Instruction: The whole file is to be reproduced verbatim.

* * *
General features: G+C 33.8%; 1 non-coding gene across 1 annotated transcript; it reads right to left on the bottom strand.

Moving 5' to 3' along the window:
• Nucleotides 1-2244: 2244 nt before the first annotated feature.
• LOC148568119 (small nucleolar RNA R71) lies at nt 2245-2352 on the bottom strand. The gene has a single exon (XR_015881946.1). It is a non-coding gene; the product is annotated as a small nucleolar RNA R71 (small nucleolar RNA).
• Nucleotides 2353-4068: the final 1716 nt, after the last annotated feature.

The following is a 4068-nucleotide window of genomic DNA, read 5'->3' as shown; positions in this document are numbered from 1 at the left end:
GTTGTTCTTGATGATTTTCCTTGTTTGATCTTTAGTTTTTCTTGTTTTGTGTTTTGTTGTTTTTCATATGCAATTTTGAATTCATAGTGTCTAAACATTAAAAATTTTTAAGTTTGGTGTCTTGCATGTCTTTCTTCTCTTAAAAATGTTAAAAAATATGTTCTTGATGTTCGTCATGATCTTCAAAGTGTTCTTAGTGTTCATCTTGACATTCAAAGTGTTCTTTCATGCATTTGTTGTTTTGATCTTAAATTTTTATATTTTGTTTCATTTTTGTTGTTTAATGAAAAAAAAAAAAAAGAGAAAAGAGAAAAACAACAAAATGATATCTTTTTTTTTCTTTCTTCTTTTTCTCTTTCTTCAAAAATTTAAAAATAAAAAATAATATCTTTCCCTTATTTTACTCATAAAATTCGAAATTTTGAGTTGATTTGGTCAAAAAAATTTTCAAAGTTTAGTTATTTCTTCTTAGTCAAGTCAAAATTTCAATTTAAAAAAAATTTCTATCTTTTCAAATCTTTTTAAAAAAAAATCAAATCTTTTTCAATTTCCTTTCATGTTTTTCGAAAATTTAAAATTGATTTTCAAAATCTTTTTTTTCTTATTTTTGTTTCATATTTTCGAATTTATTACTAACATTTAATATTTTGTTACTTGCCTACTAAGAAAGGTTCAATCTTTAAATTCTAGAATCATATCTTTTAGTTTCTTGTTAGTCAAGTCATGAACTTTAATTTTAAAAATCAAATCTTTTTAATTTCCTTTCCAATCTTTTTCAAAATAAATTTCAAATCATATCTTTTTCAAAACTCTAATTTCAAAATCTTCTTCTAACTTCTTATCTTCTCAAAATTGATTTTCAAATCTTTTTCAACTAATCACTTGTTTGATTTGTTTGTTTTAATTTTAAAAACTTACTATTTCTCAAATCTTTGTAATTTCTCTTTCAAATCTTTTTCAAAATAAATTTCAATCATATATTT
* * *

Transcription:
General features: G+C 33.8%; 1 non-coding gene across 1 annotated transcript; it reads right to left on the bottom strand.

Moving 5' to 3' along the window:
• Nucleotides 1-2244: 2244 nt before the first annotated feature.
• LOC148568119 (small nucleolar RNA R71) lies at nt 2245-2352 on the bottom strand. The gene has a single exon (XR_015881946.1). It is a non-coding gene; the product is annotated as a small nucleolar RNA R71 (small nucleolar RNA).
• Nucleotides 2353-4068: the final 1716 nt, after the last annotated feature.

The following is a 4068-nucleotide window of genomic DNA, read 5'->3' as shown; positions in this document are numbered from 1 at the left end:
GTTGTTCTTGATGATTTTCCTTGTTTGATCTTTAGTTTTTCTTGTTTTGTGTTTTGTTGTTTTTCATATGCAATTTTGAATTCATAGTGTCTAAACATTAAAAATTTTTAAGTTTGGTGTCTTGCATGTCTTTCTTCTCTTAAAAATGTTAAAAAATATGTTCTTGATGTTCGTCATGATCTTCAAAGTGTTCTTAGTGTTCATCTTGACATTCAAAGTGTTCTTTCATGCATTTGTTGTTTTGATCTTAAATTTTTATATTTTGTTTCATTTTTGTTGTTTAATGAAAAAAAAAAAAAAGAGAAAAGAGAAAAACAACAAAATGATATCTTTTTTTTTCTTTCTTCTTTTTCTCTTTCTTCAAAAATTTAAAAATAAAAAATAATATCTTTCCCTTATTTTACTCATAAAATTCGAAATTTTGAGTTGATTTGGTCAAAAAAATTTTCAAAGTTTAGTTATTTCTTCTTAGTCAAGTCAAAATTTCAATTTAAAAAAAATTTCTATCTTTTCAAATCTTTTTAAAAAAAAATCAAATCTTTTTCAATTTCCTTTCATGTTTTTCGAAAATTTAAAATTGATTTTCAAAATCTTTTTTTTCTTATTTTTGTTTCATATTTTCGAATTTATTACTAACATTTAATATTTTGTTACTTGCCTACTAAGAAAGGTTCAATCTTTAAATTCTAGAATCATATCTTTTAGTTTCTTGTTAGTCAAGTCATGAACTTTAATTTTAAAAATCAAATCTTTTTAATTTCCTTTCCAATCTTTTTCAAAATAAATTTCAAATCATATCTTTTTCAAAACTCTAATTTCAAAATCTTCTTCTAACTTCTTATCTTCTCAAAATTGATTTTCAAATCTTTTTCAACTAATCACTTGTTTGATTTGTTTGTTTTAATTTTAAAAACTTACTATTTCTCAAATCTTTGTAATTTCTCTTTCAAATCTTTTTCAAAATAAATTTCAATCATATATTT